When it comes to a financial project — or any project, really — how do you go about building your dream team? After all, there are countless small tasks that need to be executed before the project can be called a success. So, who’s on the team, and what does that team structure look like?
We’ve worked on thousands of projects within the financial, recreational, and commercial markets. Looking at just financial projects, our number of projects is over 2,500. And over time, we’ve figured out which team structure seems to work.
Hiring an Architect and a Contractor
No doubt about it, your upcoming financial project will rely on an architect and a contractor, but who hires who? Historically, the project owner will first hire us (HTG Architects) to plan and develop a conceptual design. Then we will help our client interview and select the most qualified general contractor — a general contractor who has experience with financial institutions — to be part of the design team and be the general contractor for the entire project.
At the onset, it’s common to interview three or four general contractors who seem to meet the requirements of the project. Ideally we’re looking for someone with relevant experience with financial institutions and someone who’s local. At the end of the interview process, we’ll help our client determine who is the most qualified general contractor. And yes, price is a factor, but it should not be the primary reason for selecting a general contractor.
In our experience, hiring the contractor and the architect separately is the best way to maintain balance. In this model, things are shaped like a triangle. The client hires their architect and their general contractor, and as separate entities, the two parties work together throughout the project’s design and the construction process too.
With this model, the contractor and the architect tend to keep each other accountable. You see, both parties are focused on keeping the client happy. So, during the project’s design phase, the architect will rely on the general contractor to advise how design changes can or will impact the construction costs and process. The architect's role is to ensure the level of quality established during the design phase is maintained during construction.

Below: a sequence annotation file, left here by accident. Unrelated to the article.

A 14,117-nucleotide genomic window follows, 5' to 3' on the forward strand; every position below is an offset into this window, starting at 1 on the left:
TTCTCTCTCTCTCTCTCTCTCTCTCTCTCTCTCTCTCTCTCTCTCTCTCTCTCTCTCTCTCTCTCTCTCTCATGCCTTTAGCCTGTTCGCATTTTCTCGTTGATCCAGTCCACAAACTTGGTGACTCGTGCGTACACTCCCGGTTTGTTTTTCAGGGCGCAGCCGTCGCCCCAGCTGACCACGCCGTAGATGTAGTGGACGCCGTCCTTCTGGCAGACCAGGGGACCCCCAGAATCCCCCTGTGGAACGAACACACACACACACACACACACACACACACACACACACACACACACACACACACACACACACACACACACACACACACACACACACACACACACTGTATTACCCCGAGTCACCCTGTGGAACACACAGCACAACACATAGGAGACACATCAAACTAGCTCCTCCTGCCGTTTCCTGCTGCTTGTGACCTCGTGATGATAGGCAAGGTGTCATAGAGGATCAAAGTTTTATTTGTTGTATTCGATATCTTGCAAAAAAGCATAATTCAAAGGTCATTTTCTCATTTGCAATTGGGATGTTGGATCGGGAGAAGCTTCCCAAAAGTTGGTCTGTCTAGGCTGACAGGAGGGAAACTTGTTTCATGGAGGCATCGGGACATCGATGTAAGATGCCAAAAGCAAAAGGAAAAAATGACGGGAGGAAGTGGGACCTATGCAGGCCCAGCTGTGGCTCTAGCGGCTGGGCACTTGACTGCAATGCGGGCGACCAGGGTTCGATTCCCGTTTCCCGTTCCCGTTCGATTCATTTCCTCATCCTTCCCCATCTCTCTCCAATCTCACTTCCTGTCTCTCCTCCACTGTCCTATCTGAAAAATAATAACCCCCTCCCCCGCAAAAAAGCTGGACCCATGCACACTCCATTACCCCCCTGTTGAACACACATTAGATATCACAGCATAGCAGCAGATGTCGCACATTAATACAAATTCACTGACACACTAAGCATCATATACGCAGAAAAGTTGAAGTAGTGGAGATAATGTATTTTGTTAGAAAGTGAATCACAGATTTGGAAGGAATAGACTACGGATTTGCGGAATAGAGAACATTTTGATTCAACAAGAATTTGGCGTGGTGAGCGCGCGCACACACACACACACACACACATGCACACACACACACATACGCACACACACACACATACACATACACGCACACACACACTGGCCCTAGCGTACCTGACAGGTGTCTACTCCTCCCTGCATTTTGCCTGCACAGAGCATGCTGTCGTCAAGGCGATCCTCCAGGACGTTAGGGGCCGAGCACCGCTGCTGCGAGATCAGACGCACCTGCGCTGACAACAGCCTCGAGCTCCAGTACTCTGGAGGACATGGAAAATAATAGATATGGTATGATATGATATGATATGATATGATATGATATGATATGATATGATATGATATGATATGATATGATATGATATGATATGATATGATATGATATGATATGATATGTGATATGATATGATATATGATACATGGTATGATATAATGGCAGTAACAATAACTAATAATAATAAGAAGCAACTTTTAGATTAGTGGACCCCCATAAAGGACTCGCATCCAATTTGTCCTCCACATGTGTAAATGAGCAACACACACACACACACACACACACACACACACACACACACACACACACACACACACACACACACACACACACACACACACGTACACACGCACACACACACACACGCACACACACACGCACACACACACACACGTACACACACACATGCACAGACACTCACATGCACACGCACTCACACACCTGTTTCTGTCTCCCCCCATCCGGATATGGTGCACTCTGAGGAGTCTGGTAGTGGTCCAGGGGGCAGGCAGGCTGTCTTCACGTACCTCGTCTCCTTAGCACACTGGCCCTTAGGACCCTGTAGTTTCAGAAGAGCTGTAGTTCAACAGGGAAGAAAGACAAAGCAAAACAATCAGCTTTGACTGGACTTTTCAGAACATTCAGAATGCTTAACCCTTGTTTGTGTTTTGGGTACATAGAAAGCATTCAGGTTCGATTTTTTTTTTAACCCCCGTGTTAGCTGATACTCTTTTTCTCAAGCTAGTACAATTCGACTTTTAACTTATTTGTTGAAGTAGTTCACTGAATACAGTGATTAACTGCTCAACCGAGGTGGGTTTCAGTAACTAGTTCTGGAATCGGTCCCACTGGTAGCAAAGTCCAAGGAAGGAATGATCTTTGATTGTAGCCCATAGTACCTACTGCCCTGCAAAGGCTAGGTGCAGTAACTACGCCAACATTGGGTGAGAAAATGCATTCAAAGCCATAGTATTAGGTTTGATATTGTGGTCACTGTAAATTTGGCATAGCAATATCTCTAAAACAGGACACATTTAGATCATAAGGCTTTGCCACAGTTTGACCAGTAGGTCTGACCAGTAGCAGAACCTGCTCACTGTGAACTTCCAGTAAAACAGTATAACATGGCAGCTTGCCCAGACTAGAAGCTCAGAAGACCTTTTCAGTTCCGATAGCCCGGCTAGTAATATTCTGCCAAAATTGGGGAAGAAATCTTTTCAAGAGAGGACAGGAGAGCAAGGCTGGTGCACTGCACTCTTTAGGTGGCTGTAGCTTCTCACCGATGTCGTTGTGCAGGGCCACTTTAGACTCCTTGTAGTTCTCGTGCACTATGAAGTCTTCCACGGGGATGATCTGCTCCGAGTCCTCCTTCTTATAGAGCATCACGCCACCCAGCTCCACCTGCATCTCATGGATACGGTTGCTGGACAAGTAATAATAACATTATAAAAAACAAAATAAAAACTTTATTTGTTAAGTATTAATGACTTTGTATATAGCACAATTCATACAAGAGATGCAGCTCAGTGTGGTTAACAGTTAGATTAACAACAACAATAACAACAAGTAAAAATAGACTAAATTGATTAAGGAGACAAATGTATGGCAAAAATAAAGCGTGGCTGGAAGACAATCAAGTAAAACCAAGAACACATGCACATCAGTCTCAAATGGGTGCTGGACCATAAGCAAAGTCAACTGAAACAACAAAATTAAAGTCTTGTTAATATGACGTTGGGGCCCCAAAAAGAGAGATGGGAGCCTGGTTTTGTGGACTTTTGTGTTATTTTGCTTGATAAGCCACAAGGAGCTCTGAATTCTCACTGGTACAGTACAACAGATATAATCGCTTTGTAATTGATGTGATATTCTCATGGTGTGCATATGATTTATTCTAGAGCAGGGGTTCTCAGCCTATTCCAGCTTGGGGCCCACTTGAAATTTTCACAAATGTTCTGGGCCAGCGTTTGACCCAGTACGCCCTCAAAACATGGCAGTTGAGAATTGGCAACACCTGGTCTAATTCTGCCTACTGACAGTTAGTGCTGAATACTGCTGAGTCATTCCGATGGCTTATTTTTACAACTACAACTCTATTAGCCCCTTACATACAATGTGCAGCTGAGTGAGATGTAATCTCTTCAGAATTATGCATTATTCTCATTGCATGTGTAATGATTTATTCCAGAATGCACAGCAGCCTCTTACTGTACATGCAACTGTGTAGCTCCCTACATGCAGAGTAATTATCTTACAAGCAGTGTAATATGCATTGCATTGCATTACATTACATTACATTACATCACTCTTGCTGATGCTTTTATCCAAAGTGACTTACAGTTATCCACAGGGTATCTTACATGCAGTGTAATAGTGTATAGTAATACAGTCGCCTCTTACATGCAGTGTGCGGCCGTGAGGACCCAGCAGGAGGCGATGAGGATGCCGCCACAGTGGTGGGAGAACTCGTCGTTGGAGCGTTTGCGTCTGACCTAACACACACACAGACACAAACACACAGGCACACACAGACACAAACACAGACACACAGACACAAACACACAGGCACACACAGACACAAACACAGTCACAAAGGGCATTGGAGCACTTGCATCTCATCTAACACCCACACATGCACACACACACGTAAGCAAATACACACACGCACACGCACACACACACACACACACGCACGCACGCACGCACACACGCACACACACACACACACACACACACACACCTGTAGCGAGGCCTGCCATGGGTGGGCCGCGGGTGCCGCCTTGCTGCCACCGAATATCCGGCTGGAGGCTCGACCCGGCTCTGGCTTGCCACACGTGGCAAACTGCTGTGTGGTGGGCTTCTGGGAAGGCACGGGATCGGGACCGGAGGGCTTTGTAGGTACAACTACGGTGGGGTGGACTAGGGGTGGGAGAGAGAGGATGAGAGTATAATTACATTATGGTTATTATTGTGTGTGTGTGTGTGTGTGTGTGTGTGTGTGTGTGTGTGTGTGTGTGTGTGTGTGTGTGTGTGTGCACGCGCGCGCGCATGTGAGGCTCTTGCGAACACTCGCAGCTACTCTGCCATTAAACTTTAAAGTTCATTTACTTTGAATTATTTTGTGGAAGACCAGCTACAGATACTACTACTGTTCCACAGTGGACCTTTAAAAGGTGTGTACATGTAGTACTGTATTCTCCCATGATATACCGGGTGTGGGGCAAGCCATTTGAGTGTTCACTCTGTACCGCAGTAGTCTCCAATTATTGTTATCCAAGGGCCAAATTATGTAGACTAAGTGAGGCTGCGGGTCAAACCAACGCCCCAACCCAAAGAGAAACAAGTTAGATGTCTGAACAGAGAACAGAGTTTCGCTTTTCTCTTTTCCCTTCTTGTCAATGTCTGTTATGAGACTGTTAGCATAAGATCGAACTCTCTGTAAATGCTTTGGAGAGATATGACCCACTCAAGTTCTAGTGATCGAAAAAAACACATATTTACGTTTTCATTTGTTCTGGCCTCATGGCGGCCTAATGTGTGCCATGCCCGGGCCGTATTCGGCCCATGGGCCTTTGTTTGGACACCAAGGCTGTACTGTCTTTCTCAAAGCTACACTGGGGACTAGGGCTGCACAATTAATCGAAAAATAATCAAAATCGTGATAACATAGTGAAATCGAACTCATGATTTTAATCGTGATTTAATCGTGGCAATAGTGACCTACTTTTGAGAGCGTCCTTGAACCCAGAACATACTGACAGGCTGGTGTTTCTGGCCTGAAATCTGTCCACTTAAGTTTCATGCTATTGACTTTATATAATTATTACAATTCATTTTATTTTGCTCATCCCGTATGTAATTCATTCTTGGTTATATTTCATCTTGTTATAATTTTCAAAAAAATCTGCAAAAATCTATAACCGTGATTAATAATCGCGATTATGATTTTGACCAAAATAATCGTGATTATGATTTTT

During the construction process, the general contractor will focus on getting what they need from the architect so they can keep timelines on track.
We’ve found that keeping the contractor and architect separate is one of the best ways to ensure the project budget is adhered to without compromising quality. Plus, it reduces on-the-job conflicts.
Choosing a Local Contractor
Did you know choosing a local contractor can help your project be more successful? Another project model is one where the architect and contractor are hired as a single unit. This approach, sometimes referred to as design-build, doesn’t provide a good form of checks and balances because the general contractor is the one employing the architect. In that scenario, who's looking out for the client's best interests?
Local contractors bring many benefits to your financial project. First, they will have pre-existing knowledge about your city’s regulations. They likely already have connections with inspectors, evaluators and subcontractors that all work within your community. As an added benefit, they may already be a customer of your bank!
When you have a “big city” general contractor coming into your small town, they’re not going to have existing relationships with your local officials and subcontractors, and they’re not going to know which subcontractors in your community have the best reputation for different types of work.
By choosing a local contractor and bringing them in during the design phase, your project is still going to reap the primary benefit that comes along with design-build firms: The general contractor will be part of the design meetings, weighing in on how various decisions will affect the project’s budget and construction timeline.
For instance, a client might ask, “hey, if we want to do a concrete parking lot instead of an asphalt one, how much extra will that cost?” With a local contractor at the table, we can walk through those questions during the design phase and give the client all the information they need to make the best decision for them.
At the end of the day, there is a distinct advantage to having the general contractor and the architect participating during a project’s design phase. But there is also a distinct advantage when you keep the contractor and architect separate. This process has proven to more likely keep financial projects on schedule and on budget.